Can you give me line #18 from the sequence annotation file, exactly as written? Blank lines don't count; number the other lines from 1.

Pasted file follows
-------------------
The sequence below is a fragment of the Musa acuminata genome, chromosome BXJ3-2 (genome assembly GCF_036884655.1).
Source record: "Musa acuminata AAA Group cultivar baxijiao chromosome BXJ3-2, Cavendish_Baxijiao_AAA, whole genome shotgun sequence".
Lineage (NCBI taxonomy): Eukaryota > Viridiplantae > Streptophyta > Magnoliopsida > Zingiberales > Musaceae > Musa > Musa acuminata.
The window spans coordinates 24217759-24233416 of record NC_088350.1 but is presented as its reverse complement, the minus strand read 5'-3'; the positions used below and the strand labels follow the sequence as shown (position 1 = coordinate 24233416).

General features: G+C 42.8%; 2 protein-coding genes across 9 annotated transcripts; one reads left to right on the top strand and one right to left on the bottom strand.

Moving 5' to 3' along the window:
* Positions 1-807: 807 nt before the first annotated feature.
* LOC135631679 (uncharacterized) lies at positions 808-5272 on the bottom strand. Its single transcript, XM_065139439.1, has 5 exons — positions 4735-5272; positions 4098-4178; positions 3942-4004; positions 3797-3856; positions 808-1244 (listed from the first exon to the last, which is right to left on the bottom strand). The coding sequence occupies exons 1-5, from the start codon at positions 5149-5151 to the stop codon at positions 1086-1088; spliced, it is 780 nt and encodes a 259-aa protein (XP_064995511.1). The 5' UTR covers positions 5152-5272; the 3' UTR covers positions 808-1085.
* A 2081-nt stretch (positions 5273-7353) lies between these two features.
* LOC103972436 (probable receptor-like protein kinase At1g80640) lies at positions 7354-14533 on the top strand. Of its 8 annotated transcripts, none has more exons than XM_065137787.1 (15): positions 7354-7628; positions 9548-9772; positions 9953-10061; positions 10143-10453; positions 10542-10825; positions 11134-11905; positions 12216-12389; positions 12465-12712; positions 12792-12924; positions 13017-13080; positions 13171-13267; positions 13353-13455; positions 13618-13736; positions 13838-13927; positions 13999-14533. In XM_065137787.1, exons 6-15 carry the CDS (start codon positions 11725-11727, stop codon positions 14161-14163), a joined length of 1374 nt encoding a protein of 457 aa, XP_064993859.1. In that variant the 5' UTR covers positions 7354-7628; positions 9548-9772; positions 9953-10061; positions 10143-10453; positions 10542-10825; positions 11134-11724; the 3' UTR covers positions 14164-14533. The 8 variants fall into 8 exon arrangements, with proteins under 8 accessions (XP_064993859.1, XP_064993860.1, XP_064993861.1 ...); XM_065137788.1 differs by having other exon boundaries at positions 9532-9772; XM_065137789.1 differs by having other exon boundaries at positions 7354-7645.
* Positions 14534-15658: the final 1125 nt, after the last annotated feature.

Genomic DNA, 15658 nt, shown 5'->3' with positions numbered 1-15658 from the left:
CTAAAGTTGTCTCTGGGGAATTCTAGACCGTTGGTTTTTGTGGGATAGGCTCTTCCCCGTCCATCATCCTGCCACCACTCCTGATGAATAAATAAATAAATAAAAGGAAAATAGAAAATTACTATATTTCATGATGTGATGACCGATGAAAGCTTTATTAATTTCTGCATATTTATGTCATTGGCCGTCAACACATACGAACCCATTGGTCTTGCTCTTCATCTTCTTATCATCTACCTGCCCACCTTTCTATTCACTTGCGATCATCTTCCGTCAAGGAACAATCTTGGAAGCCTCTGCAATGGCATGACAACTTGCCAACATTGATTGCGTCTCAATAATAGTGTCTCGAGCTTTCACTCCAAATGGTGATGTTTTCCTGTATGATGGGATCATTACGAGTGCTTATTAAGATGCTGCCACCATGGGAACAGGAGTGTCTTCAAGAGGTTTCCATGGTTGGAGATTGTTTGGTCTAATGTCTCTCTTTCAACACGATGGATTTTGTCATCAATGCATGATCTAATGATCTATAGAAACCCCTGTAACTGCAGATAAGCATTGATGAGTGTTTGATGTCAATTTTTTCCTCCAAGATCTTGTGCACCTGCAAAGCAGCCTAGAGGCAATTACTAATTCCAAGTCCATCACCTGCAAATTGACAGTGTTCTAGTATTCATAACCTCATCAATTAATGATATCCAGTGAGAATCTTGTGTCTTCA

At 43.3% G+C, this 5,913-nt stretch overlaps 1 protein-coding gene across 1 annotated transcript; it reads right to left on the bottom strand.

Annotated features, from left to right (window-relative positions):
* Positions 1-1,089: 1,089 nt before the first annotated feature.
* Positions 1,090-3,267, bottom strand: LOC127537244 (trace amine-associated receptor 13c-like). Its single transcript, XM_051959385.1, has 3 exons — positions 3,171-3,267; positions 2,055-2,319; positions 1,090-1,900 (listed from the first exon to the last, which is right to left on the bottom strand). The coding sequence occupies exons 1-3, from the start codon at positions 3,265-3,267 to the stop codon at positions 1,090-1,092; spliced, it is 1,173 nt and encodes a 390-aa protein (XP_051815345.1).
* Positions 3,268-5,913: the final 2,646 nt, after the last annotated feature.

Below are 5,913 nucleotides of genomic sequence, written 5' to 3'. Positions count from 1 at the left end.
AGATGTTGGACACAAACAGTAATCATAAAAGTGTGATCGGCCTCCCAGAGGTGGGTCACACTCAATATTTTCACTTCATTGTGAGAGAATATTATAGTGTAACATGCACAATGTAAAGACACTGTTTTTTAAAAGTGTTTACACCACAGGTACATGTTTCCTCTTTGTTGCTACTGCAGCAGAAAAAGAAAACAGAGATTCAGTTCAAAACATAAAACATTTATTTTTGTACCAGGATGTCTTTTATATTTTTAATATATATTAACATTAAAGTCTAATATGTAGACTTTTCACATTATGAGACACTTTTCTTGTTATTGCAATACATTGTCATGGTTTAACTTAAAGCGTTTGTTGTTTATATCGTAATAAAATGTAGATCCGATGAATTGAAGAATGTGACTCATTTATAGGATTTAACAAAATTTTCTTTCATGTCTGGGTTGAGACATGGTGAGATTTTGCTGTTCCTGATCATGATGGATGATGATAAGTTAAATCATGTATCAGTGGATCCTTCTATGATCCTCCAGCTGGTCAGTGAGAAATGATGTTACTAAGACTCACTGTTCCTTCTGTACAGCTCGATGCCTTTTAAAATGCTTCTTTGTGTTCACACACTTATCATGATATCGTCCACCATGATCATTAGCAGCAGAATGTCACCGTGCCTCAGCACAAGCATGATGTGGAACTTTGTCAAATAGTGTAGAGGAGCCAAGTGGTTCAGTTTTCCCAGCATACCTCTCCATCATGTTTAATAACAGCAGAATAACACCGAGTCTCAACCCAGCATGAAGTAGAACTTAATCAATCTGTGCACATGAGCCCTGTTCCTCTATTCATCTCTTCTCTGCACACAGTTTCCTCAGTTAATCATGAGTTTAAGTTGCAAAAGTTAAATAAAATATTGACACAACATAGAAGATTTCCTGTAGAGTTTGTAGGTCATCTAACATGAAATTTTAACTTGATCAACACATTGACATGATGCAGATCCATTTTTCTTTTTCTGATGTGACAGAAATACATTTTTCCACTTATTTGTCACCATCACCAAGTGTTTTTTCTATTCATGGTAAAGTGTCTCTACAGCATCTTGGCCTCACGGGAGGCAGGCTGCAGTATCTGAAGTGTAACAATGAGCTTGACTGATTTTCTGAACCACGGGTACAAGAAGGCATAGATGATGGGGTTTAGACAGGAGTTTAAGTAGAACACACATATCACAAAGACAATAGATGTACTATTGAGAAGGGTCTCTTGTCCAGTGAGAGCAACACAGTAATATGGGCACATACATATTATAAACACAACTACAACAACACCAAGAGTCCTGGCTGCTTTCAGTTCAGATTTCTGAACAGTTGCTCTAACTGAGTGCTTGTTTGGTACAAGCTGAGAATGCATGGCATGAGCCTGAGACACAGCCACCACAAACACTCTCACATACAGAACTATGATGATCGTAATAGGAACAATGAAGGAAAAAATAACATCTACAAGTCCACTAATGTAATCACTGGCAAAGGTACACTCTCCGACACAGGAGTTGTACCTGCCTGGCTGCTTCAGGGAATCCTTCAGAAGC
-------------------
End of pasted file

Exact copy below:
* Positions 3,268-5,913: the final 2,646 nt, after the last annotated feature.